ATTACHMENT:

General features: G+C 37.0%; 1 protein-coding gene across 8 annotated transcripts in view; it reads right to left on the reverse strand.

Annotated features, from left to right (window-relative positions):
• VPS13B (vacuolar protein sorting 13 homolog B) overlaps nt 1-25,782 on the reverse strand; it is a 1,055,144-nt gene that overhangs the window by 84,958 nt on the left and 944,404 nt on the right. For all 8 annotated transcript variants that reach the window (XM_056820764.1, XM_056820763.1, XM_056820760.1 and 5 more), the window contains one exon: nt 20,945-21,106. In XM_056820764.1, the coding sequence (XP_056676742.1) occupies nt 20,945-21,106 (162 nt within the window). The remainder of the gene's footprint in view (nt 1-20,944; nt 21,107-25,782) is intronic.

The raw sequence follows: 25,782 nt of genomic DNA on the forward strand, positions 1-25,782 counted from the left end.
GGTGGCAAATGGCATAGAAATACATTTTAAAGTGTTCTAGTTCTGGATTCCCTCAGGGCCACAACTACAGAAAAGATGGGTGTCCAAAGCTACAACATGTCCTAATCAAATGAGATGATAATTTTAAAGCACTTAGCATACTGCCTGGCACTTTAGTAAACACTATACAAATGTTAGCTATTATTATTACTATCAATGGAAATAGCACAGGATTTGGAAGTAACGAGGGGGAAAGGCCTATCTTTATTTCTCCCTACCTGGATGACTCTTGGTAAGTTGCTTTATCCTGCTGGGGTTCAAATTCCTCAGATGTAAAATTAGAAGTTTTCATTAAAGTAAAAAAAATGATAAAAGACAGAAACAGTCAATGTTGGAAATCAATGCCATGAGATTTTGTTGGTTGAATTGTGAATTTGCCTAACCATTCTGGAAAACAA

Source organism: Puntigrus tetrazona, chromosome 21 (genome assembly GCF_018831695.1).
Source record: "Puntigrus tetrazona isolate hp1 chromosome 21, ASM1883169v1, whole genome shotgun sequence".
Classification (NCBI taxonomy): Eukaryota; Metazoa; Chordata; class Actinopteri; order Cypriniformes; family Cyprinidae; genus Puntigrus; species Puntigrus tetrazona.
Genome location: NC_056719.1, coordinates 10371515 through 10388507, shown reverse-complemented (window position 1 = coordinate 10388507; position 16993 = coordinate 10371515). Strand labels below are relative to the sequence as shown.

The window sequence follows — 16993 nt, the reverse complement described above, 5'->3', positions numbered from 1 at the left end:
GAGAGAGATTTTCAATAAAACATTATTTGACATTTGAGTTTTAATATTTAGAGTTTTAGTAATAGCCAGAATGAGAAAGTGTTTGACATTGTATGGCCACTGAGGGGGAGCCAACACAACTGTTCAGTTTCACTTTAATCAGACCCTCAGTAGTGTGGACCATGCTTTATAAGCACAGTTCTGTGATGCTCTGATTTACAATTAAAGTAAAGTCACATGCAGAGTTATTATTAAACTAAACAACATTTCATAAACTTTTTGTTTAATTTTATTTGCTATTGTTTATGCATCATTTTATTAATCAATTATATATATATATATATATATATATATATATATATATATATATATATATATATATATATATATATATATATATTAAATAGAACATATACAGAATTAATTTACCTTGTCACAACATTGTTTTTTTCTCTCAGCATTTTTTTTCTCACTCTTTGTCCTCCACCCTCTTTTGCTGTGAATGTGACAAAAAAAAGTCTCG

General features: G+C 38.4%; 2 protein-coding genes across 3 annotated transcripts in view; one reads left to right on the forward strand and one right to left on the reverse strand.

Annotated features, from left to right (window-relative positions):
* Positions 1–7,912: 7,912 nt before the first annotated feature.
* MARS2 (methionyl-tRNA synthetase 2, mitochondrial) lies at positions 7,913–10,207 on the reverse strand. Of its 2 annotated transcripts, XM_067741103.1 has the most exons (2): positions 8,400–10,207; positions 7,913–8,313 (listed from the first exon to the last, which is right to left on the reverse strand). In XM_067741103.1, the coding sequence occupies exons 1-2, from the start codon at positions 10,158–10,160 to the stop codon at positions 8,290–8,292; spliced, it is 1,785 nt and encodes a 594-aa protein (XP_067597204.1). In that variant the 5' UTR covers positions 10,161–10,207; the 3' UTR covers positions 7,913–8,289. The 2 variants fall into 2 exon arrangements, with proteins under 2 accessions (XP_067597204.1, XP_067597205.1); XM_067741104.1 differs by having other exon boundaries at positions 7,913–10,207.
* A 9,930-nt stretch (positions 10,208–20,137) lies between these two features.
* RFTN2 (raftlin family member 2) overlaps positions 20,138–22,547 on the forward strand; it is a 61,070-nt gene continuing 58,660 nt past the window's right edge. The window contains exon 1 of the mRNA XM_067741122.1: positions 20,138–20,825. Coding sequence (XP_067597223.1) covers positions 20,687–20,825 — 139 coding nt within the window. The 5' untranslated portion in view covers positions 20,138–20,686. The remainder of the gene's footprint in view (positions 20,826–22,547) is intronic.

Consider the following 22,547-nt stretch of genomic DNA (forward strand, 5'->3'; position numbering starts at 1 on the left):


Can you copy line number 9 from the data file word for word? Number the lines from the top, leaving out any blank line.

Genome location: NC_056719.1, coordinates 10371515 through 10388507, shown reverse-complemented (window position 1 = coordinate 10388507; position 16993 = coordinate 10371515). Strand labels below are relative to the sequence as shown.